Most noteworthy, the tariff approved by the Indiana Utility Regulatory Commission further provides for the cost for this inefficient solar project to be allocated to and recovered from the basic rates paid by all IPL customers and not IPL shareowners.
This scheme represents an unwarranted transfer of wealth from IPL ratepayers to the airport authority and the project developer/operator. Quite simply, it is taxation without representation.
IBJ EDITORIAL: ‘Green’ funding is losing glow
September 24, 2011
Americans are an exuberant bunch. We fell head over heels for all things Internet a decade ago. And rather than learning our lesson when the bubble burst, we flocked to housing, only to see it suffer the same fate.
Is alternative energy the next big flop? That’s a timely question in the wake of the spectacular collapse of solar cell manufacturer Solyndra, which received $528 million in federal loans and then went bankrupt.
The same market forces that doomed that California company have cast uncertainty over Abound Solar, which received a $400 million federal loan guarantee last year. It planned to use some of the money to expand its solar-panel-making operation to the massive, unused Getrag transmission plant in Tipton, where it hoped to employ as many as 1,200.
We hope that works out, but there is cause for worry. While Abound uses a different technology from Solyndra, both firms are suffering from a plunge in prices caused by increased supply and lackluster demand.
Another “green” energy firm stoked with federal money—New York-based Ener1—also is ailing. The firm, which makes lithium-ion batteries for electric and hybrid vehicles, could lose its NASDAQ listing if its shares continue trading below $1.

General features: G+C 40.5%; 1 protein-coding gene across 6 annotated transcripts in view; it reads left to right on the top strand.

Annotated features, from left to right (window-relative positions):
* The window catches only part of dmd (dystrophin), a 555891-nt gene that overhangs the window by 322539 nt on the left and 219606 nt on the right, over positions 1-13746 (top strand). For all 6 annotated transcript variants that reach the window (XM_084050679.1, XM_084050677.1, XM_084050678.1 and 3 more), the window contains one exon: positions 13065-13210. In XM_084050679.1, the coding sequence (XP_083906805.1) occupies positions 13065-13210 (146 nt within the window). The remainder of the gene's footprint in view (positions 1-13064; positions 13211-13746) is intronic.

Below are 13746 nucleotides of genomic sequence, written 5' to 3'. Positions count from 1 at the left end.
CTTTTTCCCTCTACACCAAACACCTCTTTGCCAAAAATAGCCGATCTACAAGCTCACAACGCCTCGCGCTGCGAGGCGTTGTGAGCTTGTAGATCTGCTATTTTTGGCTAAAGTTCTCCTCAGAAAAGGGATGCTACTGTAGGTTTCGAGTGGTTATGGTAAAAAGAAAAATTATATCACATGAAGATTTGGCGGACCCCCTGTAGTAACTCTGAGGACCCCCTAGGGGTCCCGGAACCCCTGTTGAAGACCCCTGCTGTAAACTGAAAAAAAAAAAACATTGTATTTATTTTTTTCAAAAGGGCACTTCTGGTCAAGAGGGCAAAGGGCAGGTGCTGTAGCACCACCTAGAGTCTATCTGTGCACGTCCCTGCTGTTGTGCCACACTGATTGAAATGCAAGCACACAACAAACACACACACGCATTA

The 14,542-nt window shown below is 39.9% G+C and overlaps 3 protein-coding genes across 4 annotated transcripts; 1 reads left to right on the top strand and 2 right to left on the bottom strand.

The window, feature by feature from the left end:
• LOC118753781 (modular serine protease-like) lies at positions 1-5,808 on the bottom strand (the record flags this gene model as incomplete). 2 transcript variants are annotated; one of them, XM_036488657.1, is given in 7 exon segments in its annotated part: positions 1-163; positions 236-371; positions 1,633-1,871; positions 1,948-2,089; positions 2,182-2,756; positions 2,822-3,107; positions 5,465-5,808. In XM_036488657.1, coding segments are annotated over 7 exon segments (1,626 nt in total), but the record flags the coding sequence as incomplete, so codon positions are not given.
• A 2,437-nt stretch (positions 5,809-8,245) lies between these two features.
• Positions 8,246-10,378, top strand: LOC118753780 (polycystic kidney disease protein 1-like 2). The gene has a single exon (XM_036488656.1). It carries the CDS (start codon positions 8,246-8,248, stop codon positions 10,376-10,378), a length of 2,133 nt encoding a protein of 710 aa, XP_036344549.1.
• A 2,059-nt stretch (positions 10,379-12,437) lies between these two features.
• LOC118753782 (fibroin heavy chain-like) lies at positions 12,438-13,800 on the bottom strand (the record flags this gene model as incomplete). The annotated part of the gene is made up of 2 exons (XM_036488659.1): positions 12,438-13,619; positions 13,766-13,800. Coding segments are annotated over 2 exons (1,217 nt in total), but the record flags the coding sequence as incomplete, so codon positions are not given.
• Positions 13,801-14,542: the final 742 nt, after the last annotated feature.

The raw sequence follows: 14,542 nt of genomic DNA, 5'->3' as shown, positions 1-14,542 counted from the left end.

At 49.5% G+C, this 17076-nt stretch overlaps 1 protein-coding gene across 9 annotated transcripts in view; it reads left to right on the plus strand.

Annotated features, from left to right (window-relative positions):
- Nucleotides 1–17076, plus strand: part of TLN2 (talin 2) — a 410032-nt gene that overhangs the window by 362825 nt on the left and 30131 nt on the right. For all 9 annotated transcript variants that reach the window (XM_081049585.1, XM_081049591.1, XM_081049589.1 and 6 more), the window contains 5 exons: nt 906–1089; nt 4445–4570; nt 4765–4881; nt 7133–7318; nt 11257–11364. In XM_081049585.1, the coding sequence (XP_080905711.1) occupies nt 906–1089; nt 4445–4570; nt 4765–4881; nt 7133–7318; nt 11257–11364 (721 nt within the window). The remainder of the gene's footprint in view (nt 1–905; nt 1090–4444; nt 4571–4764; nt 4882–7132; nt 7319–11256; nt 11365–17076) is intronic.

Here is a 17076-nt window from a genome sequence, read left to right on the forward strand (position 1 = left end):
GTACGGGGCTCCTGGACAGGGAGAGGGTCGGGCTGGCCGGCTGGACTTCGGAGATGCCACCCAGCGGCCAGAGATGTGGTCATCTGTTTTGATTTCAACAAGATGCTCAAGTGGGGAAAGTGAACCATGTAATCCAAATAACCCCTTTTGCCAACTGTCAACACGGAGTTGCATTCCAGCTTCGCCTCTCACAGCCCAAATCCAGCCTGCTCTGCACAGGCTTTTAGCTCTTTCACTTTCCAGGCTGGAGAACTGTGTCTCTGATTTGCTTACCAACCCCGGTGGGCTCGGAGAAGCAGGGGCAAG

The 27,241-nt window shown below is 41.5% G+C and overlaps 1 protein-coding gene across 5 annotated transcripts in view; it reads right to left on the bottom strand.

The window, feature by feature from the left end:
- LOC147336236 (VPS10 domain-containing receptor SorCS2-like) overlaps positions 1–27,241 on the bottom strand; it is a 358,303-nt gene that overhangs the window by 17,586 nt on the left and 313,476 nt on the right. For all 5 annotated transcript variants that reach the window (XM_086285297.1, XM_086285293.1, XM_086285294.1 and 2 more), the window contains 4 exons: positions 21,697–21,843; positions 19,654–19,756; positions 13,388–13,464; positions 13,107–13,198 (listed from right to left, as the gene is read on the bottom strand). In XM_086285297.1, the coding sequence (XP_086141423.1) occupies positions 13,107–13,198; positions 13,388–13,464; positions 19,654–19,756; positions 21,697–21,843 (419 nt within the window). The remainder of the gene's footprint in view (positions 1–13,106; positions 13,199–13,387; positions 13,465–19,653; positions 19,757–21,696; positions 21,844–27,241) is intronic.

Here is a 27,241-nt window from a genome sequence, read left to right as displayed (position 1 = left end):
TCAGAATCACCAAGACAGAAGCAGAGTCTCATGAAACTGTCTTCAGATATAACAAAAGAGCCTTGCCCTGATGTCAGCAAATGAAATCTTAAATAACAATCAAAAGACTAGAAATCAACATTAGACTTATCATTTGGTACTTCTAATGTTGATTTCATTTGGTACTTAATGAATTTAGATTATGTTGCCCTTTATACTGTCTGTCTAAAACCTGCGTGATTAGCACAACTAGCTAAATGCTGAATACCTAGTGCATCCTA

The company received a $118 million federal energy grant, and said it hoped to boost central Indiana employment to 1,400. But that’s increasingly looking like wishful thinking.
The company’s plans to collect even more federal money also are looking dicey. In a regulatory filing, Ener1 said it had applied for $290 million in low-interest loans from the U.S. Department of Energy.
As Wunderlich Securities said in a report last month, “We all have to rethink what is possible now that the auto market is not widely embracing lithium-ion drivetrains. We expect [Ener1] will carefully resize the business model to match existing opportunity.”
The lesson here isn’t for everyone to steer clear of alternative energy. Eventually, there are sure to be many big winners in the sector. But financial backers need a greater appreciation for the inherent risks in emerging industries. That’s especially true of the cash-strapped federal government, which can ill-afford to have billions in loan guarantees and grants go for naught.
Fortunately, not all units of government got caught up in green euphoria. Indiana’s incentive packages were modest compared with those doled out by other states, especially Michigan. And the bulk were performance-based—meaning recipients cashed in only if the promised jobs materialized.
In an interview with IBJ in June 2009, at the height of green mania, Mitch Roob, then Indiana’s commerce chief, urged caution about the fledgling lithium-ion battery industry—a view that now seems prescient.
“I think the industry, relatively speaking, is in an immature state,” he said. “Throwing enormous amounts of money at fledgling organizations probably isn’t the greatest idea.”•
To comment on this editorial, write to email@example.com.